Biometric data 940 consists of biometric data resulting from biometric readings made by the authenticator of the client. In FIG. 9C, the biometric data is represented by several lines of digital 1's and 0's. The biometric data appended by an authenticator to a signed electronic document can take a variety of other forms.

End of biometric data indicator 945 is an indicator that identifies the end of biometric data 940. In the embodiment of FIG. 9C, end of biometric data indicator 945 consists of a text string.

End of authenticator identification envelope indicator 950 is an indicator that identifies the end of authenticator identification envelope 910. In the embodiment of FIG. 9C, end of authenticator identification envelope indicator 950 consists of a text string.

In the embodiment of FIGS. 9A, 9B and 9C the authenticator identification envelope includes an authenticator statement and biometric data. In other embodiments, more or less information may be included in the authenticator identification envelope. For example, the authenticator identification envelope may contain an identification level identifier that specifies the degree of scrutiny of the client's identity undertaken by the authenticator. The authenticator may also include a copy of the public key presented by the client, and/or a copy of a digital certificate obtained by the client from a certification authority authenticating the public key of the client. The authenticator may also include a copy of a digital certificate obtained by the authenticator from a certification authority authenticating the public key of the authenticator. In some embodiments, information supplied by the authenticator may be appended to an electronic document without using beginning and end of authenticator identification envelope indicators such as indicators 915 and 950, respectively, to delineate a specific authenticator identification envelope. The term "authenticator identification envelope" as used herein refers to information added by an authenticator to a client-signed document, regardless of whether or not such information is labeled with the words "authenticator identification envelope" and regardless of whether or not indicators are used to identify bounds of such added information.

In this embodiment authenticator digital signature 960 includes a beginning of signed message indicator 965, digital signature indicator 961, a version indicator 962, an encrypted message digest 963, and an end of digital signature indicator 964.

Beginning of signed message indicator 965 is an indicator that identifies the beginning of the component parts that are signed by the authenticator's digital signature.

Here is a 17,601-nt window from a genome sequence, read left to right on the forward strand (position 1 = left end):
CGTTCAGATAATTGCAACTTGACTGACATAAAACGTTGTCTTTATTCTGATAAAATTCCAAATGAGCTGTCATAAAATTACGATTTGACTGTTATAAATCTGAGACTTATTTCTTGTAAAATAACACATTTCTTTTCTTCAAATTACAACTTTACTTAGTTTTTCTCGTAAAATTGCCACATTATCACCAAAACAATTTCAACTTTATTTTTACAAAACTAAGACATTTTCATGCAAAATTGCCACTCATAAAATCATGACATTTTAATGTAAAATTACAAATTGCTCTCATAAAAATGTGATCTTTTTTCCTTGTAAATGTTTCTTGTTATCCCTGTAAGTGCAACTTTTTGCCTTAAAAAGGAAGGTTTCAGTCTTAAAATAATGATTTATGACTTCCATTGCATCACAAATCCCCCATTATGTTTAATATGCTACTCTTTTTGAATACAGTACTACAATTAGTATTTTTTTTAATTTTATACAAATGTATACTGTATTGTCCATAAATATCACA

Beginning of digital signature indicator 961 is an indicator that identifies the beginning of authenticator digital signature 960. In the embodiment of FIG. 9C, beginning of digital signature indicator 961 consists of a text string.

Version indicator 962 indicates the version of the software program used to produce authenticator digital signature 960.

Encrypted message digest 963 is a message digest of dient-signed electronic document 600 and authenticator identification envelope 910 encrypted using the authenticator's public key. Encrypted message digest 963 constitutes the authenticator digital signature of the client's document plus the authenticator identification envelope.

End of digital signature indicator 964 is an indicator that identifies the end of authenticator digital signature 960. In the embodiment of FIG. 9C, end of digital signature indicator 964 consists of a text string.

Referring to FIG. 2, after signing the electronic document at block 280, the authenticator transfers the authenticated document (such as, for example, authenticated document 900 of FIGS. 9A, 9B and 9C) to transportable media of the client at block 285, which may be the same transportable media on which the client brought the original electronic document to the authenticator, or may be another transportable media, such as, for example, floppy disk 170 of FIG. 1. In addition, or as an alternative, to transferring the authenticated electronic document to transportable media, the authenticator may transmit the authenticated electronic document by electronic means 150 (such as, for example, the Internet) to the office of the client or to some other recipient 160 at block 290. In one embodiment, the authenticator encrypts any such electronic document transmitted by electronic means using the public key of the recipient.

At block 295, the authenticator records transaction data concerning the authentication transaction in a transaction log. Such transaction data may include, for example, the date and time of the authentication, the name of the client, forms of identification used for client verification, and a descriptive title of the electronic document authenticated.

One example of an electronic document that an authenticator may transmit electronically to a recipient at block 290 is an application for a digital certificate. In one application of the present invention, the authenticator acts as an agent for a certification authority. A client wishing to obtain a digital certificate from the certification authority in this embodiment obtains an electronic version of the certification authority's application form (for example from the certification authority's Internet server) and fills in the requested information. The client brings the completed electronic application to the authenticator, digitally signs it in the presence of the authenticator, and the authenticator adds an authenticator identification envelope according to the present invention. In this application, the authenticator identification envelope may contain a specific form of authenticator statement as required by the certification authority. The authenticator digitally signs the application, encrypts the authenticated application with the certification authority's public key, and transmits the encrypted application to the certification authority.